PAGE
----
For those with ALS, a sleep apnea diagnosis is more likely

I think it is important to remain up-to-date with advancements is care. This is the same for links in conditions, such as sleep apnea and ALS. In ALS News Today I read about a recent study that looked at the prevalence of sleep disturbances in ALS patients and how it might correlate with a patient’s overall neurological status, including disease duration, progression rate and respiratory muscle function.

What was the connection?

Results from this study showed that the prevalence of sleep apnea was increased in ALS patients compared to the general population. There were 40 percent of patients that experienced nocturnal hypoventilation. And more than 45 percent of them had more than fie apneas, a complete loss of breathing, a partial loss of breathing, per hour.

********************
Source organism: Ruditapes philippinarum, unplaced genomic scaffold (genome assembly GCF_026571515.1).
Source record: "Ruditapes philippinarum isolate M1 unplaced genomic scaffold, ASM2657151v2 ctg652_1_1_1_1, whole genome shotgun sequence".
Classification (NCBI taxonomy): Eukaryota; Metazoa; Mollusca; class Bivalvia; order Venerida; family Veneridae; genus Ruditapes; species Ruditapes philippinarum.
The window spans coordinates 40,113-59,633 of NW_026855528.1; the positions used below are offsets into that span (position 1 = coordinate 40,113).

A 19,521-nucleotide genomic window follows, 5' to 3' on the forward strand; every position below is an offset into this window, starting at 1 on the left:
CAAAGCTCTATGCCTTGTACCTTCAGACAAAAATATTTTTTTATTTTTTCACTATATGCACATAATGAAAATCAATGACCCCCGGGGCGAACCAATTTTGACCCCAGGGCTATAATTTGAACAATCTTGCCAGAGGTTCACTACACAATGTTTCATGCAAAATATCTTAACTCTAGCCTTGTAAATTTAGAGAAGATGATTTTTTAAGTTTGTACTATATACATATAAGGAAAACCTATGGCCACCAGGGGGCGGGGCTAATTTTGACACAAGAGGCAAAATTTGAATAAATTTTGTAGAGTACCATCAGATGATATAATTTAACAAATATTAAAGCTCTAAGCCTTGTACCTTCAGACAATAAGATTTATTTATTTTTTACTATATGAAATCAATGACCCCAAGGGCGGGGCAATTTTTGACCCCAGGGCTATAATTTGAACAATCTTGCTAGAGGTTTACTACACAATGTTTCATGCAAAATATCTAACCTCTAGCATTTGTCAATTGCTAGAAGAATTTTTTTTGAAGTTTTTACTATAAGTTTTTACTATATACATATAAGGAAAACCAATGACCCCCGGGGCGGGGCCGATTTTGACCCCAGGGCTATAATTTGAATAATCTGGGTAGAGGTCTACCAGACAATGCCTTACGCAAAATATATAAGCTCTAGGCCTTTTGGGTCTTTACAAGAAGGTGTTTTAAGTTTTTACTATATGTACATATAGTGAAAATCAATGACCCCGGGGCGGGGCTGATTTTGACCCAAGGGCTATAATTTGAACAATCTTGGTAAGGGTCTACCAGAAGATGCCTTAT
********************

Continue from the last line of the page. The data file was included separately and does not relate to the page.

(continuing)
Additionally, 22 percent of ALS patients’  sleep apnea and nocturnal hypoventilation coincided. This was significantly more common in male than female patients, but researchers were unable to find any differences between genders in regard to age, disease duration, the amount of air that the lungs could expel after having been filled completely and ALS functional rating scale scores.

We can help

That’s right. While you might not feel like you can help, you can. We can provide those patients with sleep apnea treatment for improved care. Oral appliance therapy can be an effective way to treat OSA in these patients. However, it is important to work with their physician for the best care possible.

Watch Out for Sleep Apnea with New Hypertension Guideline

Since the new hypertension guideline from the American College of Cardiology and the American Heart Association was released in November 2017, the way physicians diagnose and treat high blood pressure has changed. And with the new guideline comes a section on sleep apnea. Have you seen this new guideline yet?  

What does the guideline say?